• United States District Courts. 2nd Circuit. United States District Courts. 2nd Circuit. Southern District of New York
    • February 17, 1969
    ...(1960); NAACP v. Alabama, supra; other civil rights advocates, Dombrowski v. Pfister, supra; Communists, Aptheker v. Secretary of State, 378 U.S. 500, 84 S.Ct. 1659, 12 L. Ed.2d 992 (1964); veterans, Speiser v. Randall, 357 U.S. 513, 78 S.Ct. 1332, 2 L. Ed.2d 1460 (1958); and the population......
  • Al Bahlul v. United States, No. 11–1324.
    • United States
    • United States Courts of Appeals. United States Court of Appeals (District of Columbia)
    • July 14, 2014
    ...“Although [we] will often strain to construe legislation so as to save it against constitutional attack,” Aptheker v. Sec'y of State, 378 U.S. 500, 515, 84 S.Ct. 1659, 12 L.Ed.2d 992 (1964) (quotation marks omitted), a court cannot “rewrite a law to conform it to constitutional requirements......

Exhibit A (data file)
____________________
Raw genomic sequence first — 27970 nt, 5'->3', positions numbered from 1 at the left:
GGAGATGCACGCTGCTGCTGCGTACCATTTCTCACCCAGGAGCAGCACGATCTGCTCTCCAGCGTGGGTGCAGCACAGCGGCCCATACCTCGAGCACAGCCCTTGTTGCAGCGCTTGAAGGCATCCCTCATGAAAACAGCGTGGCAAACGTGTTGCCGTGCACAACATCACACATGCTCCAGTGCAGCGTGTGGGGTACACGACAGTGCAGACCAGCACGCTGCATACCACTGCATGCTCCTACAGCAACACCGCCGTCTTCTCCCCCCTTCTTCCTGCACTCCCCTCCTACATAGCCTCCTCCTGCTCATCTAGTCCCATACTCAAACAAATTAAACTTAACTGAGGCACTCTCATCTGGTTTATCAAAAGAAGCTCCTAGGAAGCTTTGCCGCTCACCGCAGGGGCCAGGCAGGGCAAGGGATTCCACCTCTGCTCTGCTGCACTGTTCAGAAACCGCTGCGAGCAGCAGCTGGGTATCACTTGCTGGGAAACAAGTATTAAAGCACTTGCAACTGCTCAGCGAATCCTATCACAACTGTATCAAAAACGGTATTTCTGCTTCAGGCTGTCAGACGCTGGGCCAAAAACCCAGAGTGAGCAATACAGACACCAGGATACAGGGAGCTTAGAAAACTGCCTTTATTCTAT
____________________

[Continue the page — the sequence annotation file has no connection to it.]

• Request a trial to view additional results
4 books & journal articles
  • Rights, Structure, and Remediation: The Collapse of Constitutional Remedies.
    • United States
    • Yale Law Journal Vol. 131 Nbr. 7, May 2022
    • May 1, 2022
    ...v. Holder, 570 U.S. 529, 554-55 (2013); Sec'y of Md. v. Joseph H. Munson Co., 467 U.S. 947, 965-68 (1984); Aptheker v. Sec'y of State, 378 U.S. 500, 515-16 (1964); Fisher v. McGirr, 67 Mass. (1 Gray) 1,49 (1854) ("[I]f [a statute] fail[s] in those qualities and characteristics required by t......
  • ON THE CONSTITUTIONALITY OF HARD STATE BORDER CLOSURES IN RESPONSE TO THE COVID-19 PANDEMIC.
    • United States
    • Journal of Law and Health Vol. 35 Nbr. 1, September 2021